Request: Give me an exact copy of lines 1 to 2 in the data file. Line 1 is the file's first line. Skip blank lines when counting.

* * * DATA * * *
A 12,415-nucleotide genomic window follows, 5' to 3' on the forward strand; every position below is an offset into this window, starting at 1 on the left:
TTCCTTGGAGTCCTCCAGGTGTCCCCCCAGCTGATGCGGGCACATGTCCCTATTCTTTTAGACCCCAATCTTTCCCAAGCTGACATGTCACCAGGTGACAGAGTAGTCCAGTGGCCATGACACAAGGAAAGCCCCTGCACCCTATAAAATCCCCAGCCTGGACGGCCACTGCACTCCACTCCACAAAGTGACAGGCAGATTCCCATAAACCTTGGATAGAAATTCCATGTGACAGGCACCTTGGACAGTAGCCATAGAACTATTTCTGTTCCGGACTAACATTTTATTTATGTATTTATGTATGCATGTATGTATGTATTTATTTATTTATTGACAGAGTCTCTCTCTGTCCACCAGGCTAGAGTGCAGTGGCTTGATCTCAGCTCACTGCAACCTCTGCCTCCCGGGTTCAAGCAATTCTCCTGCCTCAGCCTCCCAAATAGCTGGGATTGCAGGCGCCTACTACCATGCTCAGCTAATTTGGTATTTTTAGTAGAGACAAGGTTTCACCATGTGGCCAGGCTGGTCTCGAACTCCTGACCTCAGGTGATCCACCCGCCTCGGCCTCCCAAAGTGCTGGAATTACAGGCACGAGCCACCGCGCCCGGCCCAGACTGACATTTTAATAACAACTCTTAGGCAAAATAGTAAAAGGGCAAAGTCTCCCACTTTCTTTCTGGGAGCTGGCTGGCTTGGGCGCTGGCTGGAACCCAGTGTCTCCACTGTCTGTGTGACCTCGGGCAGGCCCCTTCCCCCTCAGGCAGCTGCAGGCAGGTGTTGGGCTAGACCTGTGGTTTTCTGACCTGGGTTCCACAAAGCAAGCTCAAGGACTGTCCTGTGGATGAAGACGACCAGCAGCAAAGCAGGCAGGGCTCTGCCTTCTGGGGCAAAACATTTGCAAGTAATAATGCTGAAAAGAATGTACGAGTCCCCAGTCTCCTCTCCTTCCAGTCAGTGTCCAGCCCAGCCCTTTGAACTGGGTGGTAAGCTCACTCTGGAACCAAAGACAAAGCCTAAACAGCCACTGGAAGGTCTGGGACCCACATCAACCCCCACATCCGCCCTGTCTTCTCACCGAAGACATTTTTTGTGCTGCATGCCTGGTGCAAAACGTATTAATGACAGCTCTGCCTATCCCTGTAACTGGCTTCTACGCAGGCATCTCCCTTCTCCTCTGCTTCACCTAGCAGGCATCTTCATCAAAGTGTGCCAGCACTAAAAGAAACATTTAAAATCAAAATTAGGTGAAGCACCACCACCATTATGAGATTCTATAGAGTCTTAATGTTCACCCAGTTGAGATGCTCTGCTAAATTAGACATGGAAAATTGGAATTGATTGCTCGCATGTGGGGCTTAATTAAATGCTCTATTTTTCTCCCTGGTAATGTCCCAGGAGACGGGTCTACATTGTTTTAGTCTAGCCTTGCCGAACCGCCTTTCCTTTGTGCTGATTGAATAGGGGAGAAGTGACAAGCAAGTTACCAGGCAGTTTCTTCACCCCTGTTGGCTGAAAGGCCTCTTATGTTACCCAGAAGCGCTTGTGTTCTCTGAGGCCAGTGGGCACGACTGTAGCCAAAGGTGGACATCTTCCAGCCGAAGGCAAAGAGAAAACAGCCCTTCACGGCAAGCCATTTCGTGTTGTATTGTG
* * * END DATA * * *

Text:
A 12,415-nucleotide genomic window follows, 5' to 3' on the forward strand; every position below is an offset into this window, starting at 1 on the left:
TTCCTTGGAGTCCTCCAGGTGTCCCCCCAGCTGATGCGGGCACATGTCCCTATTCTTTTAGACCCCAATCTTTCCCAAGCTGACATGTCACCAGGTGACAGAGTAGTCCAGTGGCCATGACACAAGGAAAGCCCCTGCACCCTATAAAATCCCCAGCCTGGACGGCCACTGCACTCCACTCCACAAAGTGACAGGCAGATTCCCATAAACCTTGGATAGAAATTCCATGTGACAGGCACCTTGGACAGTAGCCATAGAACTATTTCTGTTCCGGACTAACATTTTATTTATGTATTTATGTATGCATGTATGTATGTATTTATTTATTTATTGACAGAGTCTCTCTCTGTCCACCAGGCTAGAGTGCAGTGGCTTGATCTCAGCTCACTGCAACCTCTGCCTCCCGGGTTCAAGCAATTCTCCTGCCTCAGCCTCCCAAATAGCTGGGATTGCAGGCGCCTACTACCATGCTCAGCTAATTTGGTATTTTTAGTAGAGACAAGGTTTCACCATGTGGCCAGGCTGGTCTCGAACTCCTGACCTCAGGTGATCCACCCGCCTCGGCCTCCCAAAGTGCTGGAATTACAGGCACGAGCCACCGCGCCCGGCCCAGACTGACATTTTAATAACAACTCTTAGGCAAAATAGTAAAAGGGCAAAGTCTCCCACTTTCTTTCTGGGAGCTGGCTGGCTTGGGCGCTGGCTGGAACCCAGTGTCTCCACTGTCTGTGTGACCTCGGGCAGGCCCCTTCCCCCTCAGGCAGCTGCAGGCAGGTGTTGGGCTAGACCTGTGGTTTTCTGACCTGGGTTCCACAAAGCAAGCTCAAGGACTGTCCTGTGGATGAAGACGACCAGCAGCAAAGCAGGCAGGGCTCTGCCTTCTGGGGCAAAACATTTGCAAGTAATAATGCTGAAAAGAATGTACGAGTCCCCAGTCTCCTCTCCTTCCAGTCAGTGTCCAGCCCAGCCCTTTGAACTGGGTGGTAAGCTCACTCTGGAACCAAAGACAAAGCCTAAACAGCCACTGGAAGGTCTGGGACCCACATCAACCCCCACATCCGCCCTGTCTTCTCACCGAAGACATTTTTTGTGCTGCATGCCTGGTGCAAAACGTATTAATGACAGCTCTGCCTATCCCTGTAACTGGCTTCTACGCAGGCATCTCCCTTCTCCTCTGCTTCACCTAGCAGGCATCTTCATCAAAGTGTGCCAGCACTAAAAGAAACATTTAAAATCAAAATTAGGTGAAGCACCACCACCATTATGAGATTCTATAGAGTCTTAATGTTCACCCAGTTGAGATGCTCTGCTAAATTAGACATGGAAAATTGGAATTGATTGCTCGCATGTGGGGCTTAATTAAATGCTCTATTTTTCTCCCTGGTAATGTCCCAGGAGACGGGTCTACATTGTTTTAGTCTAGCCTTGCCGAACCGCCTTTCCTTTGTGCTGATTGAATAGGGGAGAAGTGACAAGCAAGTTACCAGGCAGTTTCTTCACCCCTGTTGGCTGAAAGGCCTCTTATGTTACCCAGAAGCGCTTGTGTTCTCTGAGGCCAGTGGGCACGACTGTAGCCAAAGGTGGACATCTTCCAGCCGAAGGCAAAGAGAAAACAGCCCTTCACGGCAAGCCATTTCGTGTTGTATTGTG